Key clinical point: In patients with locally advanced prostate cancer, intermittent adjuvant androgen deprivation therapy (ADT) does not show noninferiority to continuous long-term ADT in terms of modified biochemical recurrence-free survival (bRFS).
Major finding: Five-year modified bRFS rates were 84.8% in the long-term group and 82.8% in the intermittent ADT group (hazard ratio [HR], 1.13; 95% confidence interval, 0.74-1.72). Cancer-specific survival (HR, 1.150; P = .8167) and 5-year overall survival rates (93.7% vs. 90.5%; HR, 1.204; P = .5138) did not differ between groups despite more than 4 years of lower total ADT duration with intermittent therapy.
Study details: This multicenter, randomized, phase 3 trial included 280 patients with locally advanced prostate cancer treated with neoadjuvant ADT followed by radiotherapy + adjuvant ADT (long term or intermittent). Median follow-up period was 8.2 years.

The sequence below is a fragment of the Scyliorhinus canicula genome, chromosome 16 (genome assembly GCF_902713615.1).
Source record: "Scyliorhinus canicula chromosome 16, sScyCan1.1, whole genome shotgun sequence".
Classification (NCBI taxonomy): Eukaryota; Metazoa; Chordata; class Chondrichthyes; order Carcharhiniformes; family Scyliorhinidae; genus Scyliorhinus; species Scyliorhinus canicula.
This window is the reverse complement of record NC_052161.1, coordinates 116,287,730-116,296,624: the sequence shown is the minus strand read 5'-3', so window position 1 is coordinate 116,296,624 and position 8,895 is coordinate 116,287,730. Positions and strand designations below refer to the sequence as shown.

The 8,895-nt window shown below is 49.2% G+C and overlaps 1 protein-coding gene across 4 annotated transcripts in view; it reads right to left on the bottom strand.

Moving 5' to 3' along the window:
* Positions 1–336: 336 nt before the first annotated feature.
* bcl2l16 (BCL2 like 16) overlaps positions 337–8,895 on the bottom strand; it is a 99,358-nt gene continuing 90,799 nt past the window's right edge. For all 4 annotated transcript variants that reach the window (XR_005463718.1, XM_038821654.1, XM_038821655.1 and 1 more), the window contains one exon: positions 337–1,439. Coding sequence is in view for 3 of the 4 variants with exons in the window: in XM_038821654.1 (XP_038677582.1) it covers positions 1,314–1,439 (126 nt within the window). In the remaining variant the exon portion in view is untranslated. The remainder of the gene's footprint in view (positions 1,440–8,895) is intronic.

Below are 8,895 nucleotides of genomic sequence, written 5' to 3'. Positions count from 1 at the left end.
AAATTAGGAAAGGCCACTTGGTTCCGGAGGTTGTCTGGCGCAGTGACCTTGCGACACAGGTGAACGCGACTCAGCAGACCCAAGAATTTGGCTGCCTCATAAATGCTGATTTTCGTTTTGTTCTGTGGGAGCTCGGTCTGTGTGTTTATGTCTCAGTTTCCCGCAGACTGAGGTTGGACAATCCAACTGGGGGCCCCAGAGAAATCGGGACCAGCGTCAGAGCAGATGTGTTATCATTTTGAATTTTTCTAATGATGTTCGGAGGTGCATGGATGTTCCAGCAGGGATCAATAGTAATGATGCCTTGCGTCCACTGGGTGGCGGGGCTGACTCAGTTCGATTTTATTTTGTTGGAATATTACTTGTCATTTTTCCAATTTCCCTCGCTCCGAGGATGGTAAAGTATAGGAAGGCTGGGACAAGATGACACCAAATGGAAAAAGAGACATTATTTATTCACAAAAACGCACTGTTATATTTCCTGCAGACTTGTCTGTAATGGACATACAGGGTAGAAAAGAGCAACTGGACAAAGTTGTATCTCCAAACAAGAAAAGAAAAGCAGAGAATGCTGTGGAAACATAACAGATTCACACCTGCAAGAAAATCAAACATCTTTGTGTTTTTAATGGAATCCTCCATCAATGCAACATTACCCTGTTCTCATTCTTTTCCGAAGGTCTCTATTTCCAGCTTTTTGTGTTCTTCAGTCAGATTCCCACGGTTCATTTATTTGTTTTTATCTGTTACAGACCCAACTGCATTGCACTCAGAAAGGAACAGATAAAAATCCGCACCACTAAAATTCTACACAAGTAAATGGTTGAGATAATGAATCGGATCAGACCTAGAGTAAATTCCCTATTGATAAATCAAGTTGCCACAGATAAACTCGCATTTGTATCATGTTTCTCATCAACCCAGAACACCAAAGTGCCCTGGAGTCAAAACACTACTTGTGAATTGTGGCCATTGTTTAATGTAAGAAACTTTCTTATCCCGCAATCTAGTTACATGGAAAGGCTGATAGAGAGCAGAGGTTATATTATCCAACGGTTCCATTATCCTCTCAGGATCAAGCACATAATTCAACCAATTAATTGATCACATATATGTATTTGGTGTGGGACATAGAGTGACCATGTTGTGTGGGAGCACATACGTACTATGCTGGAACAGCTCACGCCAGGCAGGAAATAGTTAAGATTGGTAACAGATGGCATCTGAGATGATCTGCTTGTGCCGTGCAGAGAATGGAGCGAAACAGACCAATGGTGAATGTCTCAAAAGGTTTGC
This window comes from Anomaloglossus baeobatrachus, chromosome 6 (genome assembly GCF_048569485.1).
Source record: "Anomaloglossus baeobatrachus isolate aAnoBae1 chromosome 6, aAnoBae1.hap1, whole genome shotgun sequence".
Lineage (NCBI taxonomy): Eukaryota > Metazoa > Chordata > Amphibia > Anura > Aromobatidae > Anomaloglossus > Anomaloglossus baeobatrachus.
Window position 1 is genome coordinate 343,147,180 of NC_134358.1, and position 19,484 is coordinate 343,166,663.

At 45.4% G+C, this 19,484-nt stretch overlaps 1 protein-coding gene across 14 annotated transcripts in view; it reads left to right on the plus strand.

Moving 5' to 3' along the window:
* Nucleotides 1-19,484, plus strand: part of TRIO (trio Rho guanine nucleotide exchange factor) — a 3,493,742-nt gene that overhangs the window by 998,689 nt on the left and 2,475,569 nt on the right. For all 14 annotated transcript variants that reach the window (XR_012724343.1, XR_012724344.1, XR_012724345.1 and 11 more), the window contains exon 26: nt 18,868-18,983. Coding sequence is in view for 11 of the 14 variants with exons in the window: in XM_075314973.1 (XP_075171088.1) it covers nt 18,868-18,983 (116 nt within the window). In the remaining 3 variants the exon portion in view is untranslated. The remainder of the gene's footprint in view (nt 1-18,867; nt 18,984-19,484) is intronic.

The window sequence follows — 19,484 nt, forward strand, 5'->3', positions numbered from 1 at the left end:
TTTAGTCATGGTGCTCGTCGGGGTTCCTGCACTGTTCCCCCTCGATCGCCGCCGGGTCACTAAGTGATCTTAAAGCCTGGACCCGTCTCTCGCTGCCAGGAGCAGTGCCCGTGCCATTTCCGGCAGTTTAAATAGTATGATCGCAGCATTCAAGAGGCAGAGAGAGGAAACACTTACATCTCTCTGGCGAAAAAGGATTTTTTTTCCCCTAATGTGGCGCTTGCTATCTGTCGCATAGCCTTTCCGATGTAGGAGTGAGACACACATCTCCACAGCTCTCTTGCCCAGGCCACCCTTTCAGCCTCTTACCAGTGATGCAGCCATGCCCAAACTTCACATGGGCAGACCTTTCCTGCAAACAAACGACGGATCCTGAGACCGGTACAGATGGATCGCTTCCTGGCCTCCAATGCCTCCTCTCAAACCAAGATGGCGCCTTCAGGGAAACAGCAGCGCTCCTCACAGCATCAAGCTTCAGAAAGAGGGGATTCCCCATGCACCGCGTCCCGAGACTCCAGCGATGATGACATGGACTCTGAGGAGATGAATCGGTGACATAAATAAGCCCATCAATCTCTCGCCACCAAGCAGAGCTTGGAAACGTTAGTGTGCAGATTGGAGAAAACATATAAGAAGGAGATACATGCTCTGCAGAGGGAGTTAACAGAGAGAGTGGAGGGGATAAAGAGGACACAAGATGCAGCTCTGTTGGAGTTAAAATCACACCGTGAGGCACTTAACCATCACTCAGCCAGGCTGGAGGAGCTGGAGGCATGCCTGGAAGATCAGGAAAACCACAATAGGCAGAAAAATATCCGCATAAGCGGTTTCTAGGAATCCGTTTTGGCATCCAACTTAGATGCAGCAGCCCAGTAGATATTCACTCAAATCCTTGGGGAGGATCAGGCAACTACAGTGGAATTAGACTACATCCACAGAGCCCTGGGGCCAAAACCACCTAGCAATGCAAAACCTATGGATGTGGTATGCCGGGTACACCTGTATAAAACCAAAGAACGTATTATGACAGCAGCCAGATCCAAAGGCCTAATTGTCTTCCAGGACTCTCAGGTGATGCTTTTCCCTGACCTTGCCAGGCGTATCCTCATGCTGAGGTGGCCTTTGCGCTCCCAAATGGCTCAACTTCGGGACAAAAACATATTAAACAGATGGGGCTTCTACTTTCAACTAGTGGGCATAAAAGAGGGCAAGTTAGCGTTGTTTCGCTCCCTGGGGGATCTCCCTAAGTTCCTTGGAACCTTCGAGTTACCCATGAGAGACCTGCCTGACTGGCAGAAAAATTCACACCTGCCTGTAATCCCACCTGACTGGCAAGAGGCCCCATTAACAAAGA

Disclosures: This study was funded by a Grant-in-Aid for Cancer Research from the Japanese Ministry of Health, Labor, and Welfare. Some of the investigators reported receiving honoraria from multiple pharmaceutical companies.
The optimal treatment strategy for local prostate cancer remains elusive. The optimal duration of androgen deprivation therapy (ADT) when administered with radiation has yet to be determined. ADT often causes bothersome side effects, so minimizing the time of ADT without sacrificing efficacy is of great importance. Ito et al. conducted a randomized control trial comparing continuous ADT post-radiation versus an intermittent ADT approach. All participants received 6 months neoadjuvant ADT prior to radiation and continued ADT during radiation. While the 5-year modified biochemical relapse-free survival was 84.8% in the long-term cohort versus 82.8% in the intermittent ADT cohort, this did not reach the noninferiority threshold. However, with so many potential permutations of ADT dosing, further study may yet reveal an improved approach to localized prostate cancer.
Mark Klein, MD
Ito K et al. Cancer. 2020 Jun 23. doi: 10.1002/cncr.33034.